PED.Chongqing (June 2006, Tank Loft Arts Center, Chongqing, China) introduced collective teams as the riders of custom audio, 6-wheeled, cart-pulling bicycle systems built from salvaged bicycle parts and hacked megaphones. The vehicles were capable of large-scale public address. These human-driven machines broadcast audio via karaoke-inspired lectures, spreading information and entertainment in a new/ancient society. The three tours were: The Long, Long Virtuous Path to Sunshine Vehicle; The Twin Stacks of Supreme Happiness Vehicle; The Vehicle for Ten Thousand Fertile Scholars’ Star Rated Market Approved Big Shiny Hot Pot for the Benevolent Ghosts from the Immortal Mountains of the Healthy Valley of Plenty. PED.Chongqing was completed by an expanded PED team including 38 students of the Sichuan Fine Arts Institute. It was realized in cooperation with Chongqing 955 Bicycle Club and the International Long March project.

PED.Rio (March 2007, FILE-Rio 2007: Electronic Language International Festival, Oi Futuro Cultural Center, Rio de Janeiro, Brazil) continued the focus on global issues on a local level, seeking to distill issues of trade between the northern and southern hemispheres through the use of metaphor. Sugar, poetry, popular music, a dubious love duet and walkie-talkies were the tools used to guide the rider/transporter along the PED.Rio trade route. For the first time, PED utilized live voice transmission, layered on top of the pre-recorded soundtracks, to communicate with the riders. As a self-reflexive agency, PED acknowledges its complicity in the market of cultural exchange but sees invitations as opportunities to discuss and frame important global issues. Bicycles and walkie-talkies are considered low-tech technology at this point in history but continue to serve as common devices for urgent communication.
PED.St. John’s (June 2008, Sound Symposium, St. John’s, Newfoundland, Canada) utilized stereo radio transmissions, each broadcast on a different frequency, engaging riders who eavesdropped on a conversation between various characters (humans, non-humans, even phenomena) throughout the history of Newfoundland. This conversation was filled with misunderstandings, lost signals, faulty transmissions and disagreements across time. The shadow of Guglielmo Marconi’s historic lighthouse loomed large. The persistent beeps of his Morse code punctuated the dialog and the booming horns of freighters in the harbor periodically obliterated all narrative.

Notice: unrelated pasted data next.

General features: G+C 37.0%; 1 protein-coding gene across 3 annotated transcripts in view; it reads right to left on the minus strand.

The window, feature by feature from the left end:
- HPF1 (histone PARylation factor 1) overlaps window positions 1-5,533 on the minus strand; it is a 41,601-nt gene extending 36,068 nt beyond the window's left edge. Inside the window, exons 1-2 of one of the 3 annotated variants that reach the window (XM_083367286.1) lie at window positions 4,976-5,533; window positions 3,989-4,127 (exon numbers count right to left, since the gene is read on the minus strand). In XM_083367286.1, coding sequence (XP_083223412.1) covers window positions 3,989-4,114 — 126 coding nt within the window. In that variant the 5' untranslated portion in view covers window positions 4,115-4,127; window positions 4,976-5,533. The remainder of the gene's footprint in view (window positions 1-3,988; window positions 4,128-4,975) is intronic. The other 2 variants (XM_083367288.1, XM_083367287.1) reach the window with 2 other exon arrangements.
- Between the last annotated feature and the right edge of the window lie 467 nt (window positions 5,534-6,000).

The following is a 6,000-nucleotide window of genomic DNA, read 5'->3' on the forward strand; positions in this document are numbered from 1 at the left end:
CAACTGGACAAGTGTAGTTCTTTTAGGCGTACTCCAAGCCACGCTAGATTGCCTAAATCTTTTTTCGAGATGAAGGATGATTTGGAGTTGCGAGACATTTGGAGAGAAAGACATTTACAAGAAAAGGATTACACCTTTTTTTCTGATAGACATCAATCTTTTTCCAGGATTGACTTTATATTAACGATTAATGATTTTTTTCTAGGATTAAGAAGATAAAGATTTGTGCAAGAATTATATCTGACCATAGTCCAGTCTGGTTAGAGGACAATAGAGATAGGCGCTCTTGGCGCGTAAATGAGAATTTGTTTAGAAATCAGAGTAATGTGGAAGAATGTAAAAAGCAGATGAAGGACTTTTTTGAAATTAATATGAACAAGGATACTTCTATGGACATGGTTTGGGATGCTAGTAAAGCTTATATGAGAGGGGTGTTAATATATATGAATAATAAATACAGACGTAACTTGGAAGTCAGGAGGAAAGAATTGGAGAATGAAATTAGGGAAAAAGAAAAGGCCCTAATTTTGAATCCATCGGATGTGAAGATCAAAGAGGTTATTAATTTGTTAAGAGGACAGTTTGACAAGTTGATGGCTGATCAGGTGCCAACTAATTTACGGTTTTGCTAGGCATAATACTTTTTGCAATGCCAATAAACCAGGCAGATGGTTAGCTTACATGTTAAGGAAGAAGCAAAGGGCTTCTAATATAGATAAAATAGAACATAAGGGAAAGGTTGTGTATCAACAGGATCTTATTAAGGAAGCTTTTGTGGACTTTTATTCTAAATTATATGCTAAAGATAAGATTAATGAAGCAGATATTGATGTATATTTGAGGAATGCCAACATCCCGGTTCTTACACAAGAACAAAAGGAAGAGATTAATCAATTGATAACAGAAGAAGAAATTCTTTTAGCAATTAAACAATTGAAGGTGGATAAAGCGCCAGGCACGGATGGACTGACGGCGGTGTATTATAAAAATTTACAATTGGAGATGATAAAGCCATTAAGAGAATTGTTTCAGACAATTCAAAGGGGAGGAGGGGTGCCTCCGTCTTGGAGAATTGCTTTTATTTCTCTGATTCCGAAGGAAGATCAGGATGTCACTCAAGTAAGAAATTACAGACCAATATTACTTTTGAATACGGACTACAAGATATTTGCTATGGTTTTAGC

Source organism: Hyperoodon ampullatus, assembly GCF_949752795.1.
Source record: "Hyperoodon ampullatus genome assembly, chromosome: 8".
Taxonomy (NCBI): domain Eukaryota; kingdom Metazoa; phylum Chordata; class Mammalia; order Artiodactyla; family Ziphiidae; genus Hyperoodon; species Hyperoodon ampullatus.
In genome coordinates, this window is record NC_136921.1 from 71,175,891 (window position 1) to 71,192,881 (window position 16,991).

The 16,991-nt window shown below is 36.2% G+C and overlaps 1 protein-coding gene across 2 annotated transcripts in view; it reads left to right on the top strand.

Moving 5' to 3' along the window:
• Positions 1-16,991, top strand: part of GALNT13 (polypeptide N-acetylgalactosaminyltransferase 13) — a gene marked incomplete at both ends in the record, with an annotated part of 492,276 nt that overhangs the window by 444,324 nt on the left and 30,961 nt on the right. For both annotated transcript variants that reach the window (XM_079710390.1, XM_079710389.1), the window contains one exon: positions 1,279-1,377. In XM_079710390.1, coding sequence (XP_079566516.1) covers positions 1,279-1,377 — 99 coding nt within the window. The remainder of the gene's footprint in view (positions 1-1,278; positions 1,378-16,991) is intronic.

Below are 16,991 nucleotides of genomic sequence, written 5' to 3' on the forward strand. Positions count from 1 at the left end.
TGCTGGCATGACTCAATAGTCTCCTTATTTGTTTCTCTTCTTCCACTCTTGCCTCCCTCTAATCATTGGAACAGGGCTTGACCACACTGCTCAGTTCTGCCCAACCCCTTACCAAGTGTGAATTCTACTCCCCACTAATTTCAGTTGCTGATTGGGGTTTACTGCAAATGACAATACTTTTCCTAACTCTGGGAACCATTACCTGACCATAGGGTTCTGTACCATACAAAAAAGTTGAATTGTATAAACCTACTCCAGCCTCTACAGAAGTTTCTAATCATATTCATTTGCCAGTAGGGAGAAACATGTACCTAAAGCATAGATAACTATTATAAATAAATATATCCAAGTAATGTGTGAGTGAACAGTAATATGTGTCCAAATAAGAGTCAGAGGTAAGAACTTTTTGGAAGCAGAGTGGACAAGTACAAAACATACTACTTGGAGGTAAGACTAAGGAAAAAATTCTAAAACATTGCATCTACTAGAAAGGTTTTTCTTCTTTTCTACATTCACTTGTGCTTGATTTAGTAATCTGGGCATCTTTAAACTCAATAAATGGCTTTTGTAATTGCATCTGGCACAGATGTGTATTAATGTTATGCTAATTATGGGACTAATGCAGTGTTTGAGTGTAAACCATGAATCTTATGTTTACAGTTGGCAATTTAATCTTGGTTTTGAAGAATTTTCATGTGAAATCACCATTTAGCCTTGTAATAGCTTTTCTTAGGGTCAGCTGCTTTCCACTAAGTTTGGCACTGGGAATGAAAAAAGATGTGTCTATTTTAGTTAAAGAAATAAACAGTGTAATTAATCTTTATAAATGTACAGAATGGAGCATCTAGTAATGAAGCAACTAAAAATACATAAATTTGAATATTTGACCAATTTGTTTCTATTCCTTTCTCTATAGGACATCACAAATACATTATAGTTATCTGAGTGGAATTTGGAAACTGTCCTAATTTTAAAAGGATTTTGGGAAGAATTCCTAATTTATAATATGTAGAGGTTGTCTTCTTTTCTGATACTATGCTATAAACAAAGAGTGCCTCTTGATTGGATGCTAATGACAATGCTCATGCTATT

PED.Toronto (Summer 2016, Koffler Art Gallery, Toronto, Canada) consisted of a series of three bike tours through Toronto’s West Queen West area that examined the city’s shifting identities, multi-faceted realities and imagined potentials: Toronto the Good incorporated literary and filmic references revealing this city as a place rich in its own stories as well as a cinematic stand-in for other cities; Toronto the Better focused on the current streetscape and local culture of the sites, start-ups, outreach organizations, businesses and personalities in the area; Toronto the Best offered riders a transformative experience, channelling science fiction into a call to action for Toronto residents, whether they are long-time, new or even yet unforeseen citizens. Converted into the PED Station and Museum, the Koffler Gallery served as a bicycle terminal and information hub, where multimedia displays featured a retrospective of past PED projects and a live feed observation centre that extended the outdoor experience and interactive engagement with the city.
Video documentation of PED.Chongqing (2006), with excerpts from PED.Buffalo (2001)